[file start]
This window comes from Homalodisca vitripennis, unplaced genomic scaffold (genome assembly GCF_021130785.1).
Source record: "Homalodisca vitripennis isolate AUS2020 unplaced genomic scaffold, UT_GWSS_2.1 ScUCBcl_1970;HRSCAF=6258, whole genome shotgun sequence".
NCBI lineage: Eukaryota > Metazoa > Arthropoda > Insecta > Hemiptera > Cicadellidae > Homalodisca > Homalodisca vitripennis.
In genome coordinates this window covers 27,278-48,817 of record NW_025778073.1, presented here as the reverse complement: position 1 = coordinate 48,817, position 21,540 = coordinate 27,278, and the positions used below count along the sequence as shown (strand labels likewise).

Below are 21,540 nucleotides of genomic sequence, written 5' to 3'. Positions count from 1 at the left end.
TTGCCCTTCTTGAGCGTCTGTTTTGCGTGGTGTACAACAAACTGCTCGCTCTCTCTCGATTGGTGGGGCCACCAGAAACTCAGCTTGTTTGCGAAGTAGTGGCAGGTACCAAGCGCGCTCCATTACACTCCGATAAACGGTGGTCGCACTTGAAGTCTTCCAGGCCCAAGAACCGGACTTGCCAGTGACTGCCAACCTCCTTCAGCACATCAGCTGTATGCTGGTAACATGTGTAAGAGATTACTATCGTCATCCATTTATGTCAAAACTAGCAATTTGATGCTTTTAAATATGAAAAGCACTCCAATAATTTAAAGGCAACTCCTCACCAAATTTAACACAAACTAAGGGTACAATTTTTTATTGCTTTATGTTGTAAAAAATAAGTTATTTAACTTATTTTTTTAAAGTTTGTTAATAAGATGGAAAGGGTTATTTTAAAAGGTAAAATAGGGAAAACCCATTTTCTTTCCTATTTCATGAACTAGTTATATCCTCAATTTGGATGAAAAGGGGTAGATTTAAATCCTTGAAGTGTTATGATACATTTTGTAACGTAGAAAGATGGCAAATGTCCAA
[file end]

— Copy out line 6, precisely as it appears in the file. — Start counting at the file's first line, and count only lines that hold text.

TTGCCCTTCTTGAGCGTCTGTTTTGCGTGGTGTACAACAAACTGCTCGCTCTCTCTCGATTGGTGGGGCCACCAGAAACTCAGCTTGTTTGCGAAGTAGTGGCAGGTACCAAGCGCGCTCCATTACACTCCGATAAACGGTGGTCGCACTTGAAGTCTTCCAGGCCCAAGAACCGGACTTGCCAGTGACTGCCAACCTCCTTCAGCACATCAGCTGTATGCTGGTAACATGTGTAAGAGATTACTATCGTCATCCATTTATGTCAAAACTAGCAATTTGATGCTTTTAAATATGAAAAGCACTCCAATAATTTAAAGGCAACTCCTCACCAAATTTAACACAAACTAAGGGTACAATTTTTTATTGCTTTATGTTGTAAAAAATAAGTTATTTAACTTATTTTTTTAAAGTTTGTTAATAAGATGGAAAGGGTTATTTTAAAAGGTAAAATAGGGAAAACCCATTTTCTTTCCTATTTCATGAACTAGTTATATCCTCAATTTGGATGAAAAGGGGTAGATTTAAATCCTTGAAGTGTTATGATACATTTTGTAACGTAGAAAGATGGCAAATGTCCAA